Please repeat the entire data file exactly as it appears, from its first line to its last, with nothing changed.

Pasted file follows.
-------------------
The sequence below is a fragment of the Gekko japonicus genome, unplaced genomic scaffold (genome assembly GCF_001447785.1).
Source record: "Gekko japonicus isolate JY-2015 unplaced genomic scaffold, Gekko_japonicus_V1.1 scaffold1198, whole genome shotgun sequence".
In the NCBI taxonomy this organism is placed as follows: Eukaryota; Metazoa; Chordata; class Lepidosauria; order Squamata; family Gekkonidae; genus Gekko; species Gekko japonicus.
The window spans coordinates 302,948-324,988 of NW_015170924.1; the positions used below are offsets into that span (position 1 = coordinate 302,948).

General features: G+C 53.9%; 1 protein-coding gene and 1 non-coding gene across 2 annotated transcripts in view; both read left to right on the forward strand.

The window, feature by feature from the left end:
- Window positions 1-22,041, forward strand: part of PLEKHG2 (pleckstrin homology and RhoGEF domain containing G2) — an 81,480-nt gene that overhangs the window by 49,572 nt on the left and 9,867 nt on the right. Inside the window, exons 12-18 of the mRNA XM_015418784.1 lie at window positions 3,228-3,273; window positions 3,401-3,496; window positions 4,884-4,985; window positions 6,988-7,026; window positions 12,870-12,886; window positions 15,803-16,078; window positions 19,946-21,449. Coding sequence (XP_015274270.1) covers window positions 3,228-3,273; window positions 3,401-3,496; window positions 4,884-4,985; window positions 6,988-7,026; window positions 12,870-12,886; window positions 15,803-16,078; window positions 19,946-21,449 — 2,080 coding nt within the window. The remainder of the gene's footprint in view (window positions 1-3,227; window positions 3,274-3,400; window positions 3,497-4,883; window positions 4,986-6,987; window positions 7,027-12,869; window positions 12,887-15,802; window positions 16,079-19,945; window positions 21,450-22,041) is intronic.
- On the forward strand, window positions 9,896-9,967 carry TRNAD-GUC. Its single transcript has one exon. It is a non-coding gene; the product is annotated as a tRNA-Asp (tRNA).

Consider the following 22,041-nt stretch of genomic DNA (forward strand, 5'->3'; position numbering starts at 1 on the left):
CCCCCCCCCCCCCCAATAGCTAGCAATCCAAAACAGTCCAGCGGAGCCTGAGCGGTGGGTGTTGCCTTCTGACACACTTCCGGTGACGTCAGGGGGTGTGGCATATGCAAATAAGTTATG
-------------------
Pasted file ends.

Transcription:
The sequence below is a fragment of the Gekko japonicus genome, unplaced genomic scaffold (genome assembly GCF_001447785.1).
Source record: "Gekko japonicus isolate JY-2015 unplaced genomic scaffold, Gekko_japonicus_V1.1 scaffold1198, whole genome shotgun sequence".
In the NCBI taxonomy this organism is placed as follows: Eukaryota; Metazoa; Chordata; class Lepidosauria; order Squamata; family Gekkonidae; genus Gekko; species Gekko japonicus.
The window spans coordinates 302,948-324,988 of NW_015170924.1; the positions used below are offsets into that span (position 1 = coordinate 302,948).

General features: G+C 53.9%; 1 protein-coding gene and 1 non-coding gene across 2 annotated transcripts in view; both read left to right on the forward strand.

The window, feature by feature from the left end:
- Window positions 1-22,041, forward strand: part of PLEKHG2 (pleckstrin homology and RhoGEF domain containing G2) — an 81,480-nt gene that overhangs the window by 49,572 nt on the left and 9,867 nt on the right. Inside the window, exons 12-18 of the mRNA XM_015418784.1 lie at window positions 3,228-3,273; window positions 3,401-3,496; window positions 4,884-4,985; window positions 6,988-7,026; window positions 12,870-12,886; window positions 15,803-16,078; window positions 19,946-21,449. Coding sequence (XP_015274270.1) covers window positions 3,228-3,273; window positions 3,401-3,496; window positions 4,884-4,985; window positions 6,988-7,026; window positions 12,870-12,886; window positions 15,803-16,078; window positions 19,946-21,449 — 2,080 coding nt within the window. The remainder of the gene's footprint in view (window positions 1-3,227; window positions 3,274-3,400; window positions 3,497-4,883; window positions 4,986-6,987; window positions 7,027-12,869; window positions 12,887-15,802; window positions 16,079-19,945; window positions 21,450-22,041) is intronic.
- On the forward strand, window positions 9,896-9,967 carry TRNAD-GUC. Its single transcript has one exon. It is a non-coding gene; the product is annotated as a tRNA-Asp (tRNA).

Consider the following 22,041-nt stretch of genomic DNA (forward strand, 5'->3'; position numbering starts at 1 on the left):
CCCCCCCCCCCCCCAATAGCTAGCAATCCAAAACAGTCCAGCGGAGCCTGAGCGGTGGGTGTTGCCTTCTGACACACTTCCGGTGACGTCAGGGGGTGTGGCATATGCAAATAAGTTATG